How Age and Daytime Activities Are Related to Insomnia in the General Population: Consequences for Older People

Authors


Address correspondence and requests for reprints to Maurice M. Ohayon, MD, DSc, PhD, Stanford University School of Medicine, Sleep Disorders Center, 401 Quarry Road, Suite 3301, Stanford, CA 94305.

Abstract

OBJECTIVES: To determine the role of activity status and social life satisfaction on the report of insomnia symptoms and sleeping habits.

DESIGN: Cross-sectional telephone survey using the Sleep-EVAL knowledge base system.

SETTING: Representative samples of three general populations (United Kingdom, Germany, and Italy).

PARTICIPANTS: 13,057 subjects age 15 and older: 4,972 in the United Kingdom, 4,115 in Germany, and 3,970 in Italy. These subjects were representative of 160 million inhabitants.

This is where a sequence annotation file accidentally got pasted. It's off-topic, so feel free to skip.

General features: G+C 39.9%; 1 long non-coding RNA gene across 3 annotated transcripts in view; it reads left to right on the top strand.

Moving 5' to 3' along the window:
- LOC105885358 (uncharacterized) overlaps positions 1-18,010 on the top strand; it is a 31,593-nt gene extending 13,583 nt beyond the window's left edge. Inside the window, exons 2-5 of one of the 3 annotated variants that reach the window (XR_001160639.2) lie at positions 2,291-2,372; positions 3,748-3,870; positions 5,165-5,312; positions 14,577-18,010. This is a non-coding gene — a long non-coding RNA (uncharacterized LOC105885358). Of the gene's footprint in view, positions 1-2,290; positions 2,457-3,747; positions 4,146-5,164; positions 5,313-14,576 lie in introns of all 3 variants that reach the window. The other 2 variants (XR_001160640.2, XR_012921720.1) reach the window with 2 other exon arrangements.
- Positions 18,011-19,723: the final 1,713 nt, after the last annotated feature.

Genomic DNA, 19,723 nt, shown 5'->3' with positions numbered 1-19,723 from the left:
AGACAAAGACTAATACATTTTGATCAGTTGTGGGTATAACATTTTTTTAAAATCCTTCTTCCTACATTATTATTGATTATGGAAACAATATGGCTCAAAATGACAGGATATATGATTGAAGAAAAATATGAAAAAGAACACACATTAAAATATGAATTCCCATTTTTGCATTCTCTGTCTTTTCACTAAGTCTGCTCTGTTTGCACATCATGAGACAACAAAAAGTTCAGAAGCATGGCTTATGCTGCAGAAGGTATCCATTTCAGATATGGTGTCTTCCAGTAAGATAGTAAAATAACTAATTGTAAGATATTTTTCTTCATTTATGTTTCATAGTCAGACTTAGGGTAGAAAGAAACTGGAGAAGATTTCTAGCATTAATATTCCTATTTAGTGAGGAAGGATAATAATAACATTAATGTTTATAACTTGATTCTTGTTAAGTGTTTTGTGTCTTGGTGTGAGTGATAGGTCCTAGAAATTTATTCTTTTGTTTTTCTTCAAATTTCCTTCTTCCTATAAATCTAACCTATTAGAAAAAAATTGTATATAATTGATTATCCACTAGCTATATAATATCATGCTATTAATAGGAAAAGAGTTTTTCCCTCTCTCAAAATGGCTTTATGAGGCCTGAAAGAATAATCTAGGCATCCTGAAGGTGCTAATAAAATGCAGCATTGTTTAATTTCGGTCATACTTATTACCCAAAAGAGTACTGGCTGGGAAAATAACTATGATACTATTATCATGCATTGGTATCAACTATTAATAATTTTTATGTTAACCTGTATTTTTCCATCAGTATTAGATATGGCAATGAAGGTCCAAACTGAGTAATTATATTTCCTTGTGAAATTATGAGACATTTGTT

MEASUREMENTS: Clinical questionnaire on insomnia and investigation of associated pathologies (psychiatric and neurological disorders).

RESULTS: Insomnia symptoms were reported by more than one-third of the population age 65 and older. Multivariate models showed that age was not a predictive factor of insomnia symptoms when controlling for activity status and social life satisfaction. The level of activity and social interactions had no influence on napping, but age was found to have a significant positive effect on napping.

CONCLUSIONS: These results indicate that the aging process per se is not responsible for the increase of insomnia often reported in older people. Instead, inactivity, dissatisfaction with social life, and the presence of organic diseases and mental disorders were the best predictors of insomnia, age being insignificant. Healthy older people (i.e., without organic or mental pathologies) have a prevalence of insomnia symptoms similar to that observed in younger people. Moreover, being active and satisfied with social life are protective factors against insomnia at any age.

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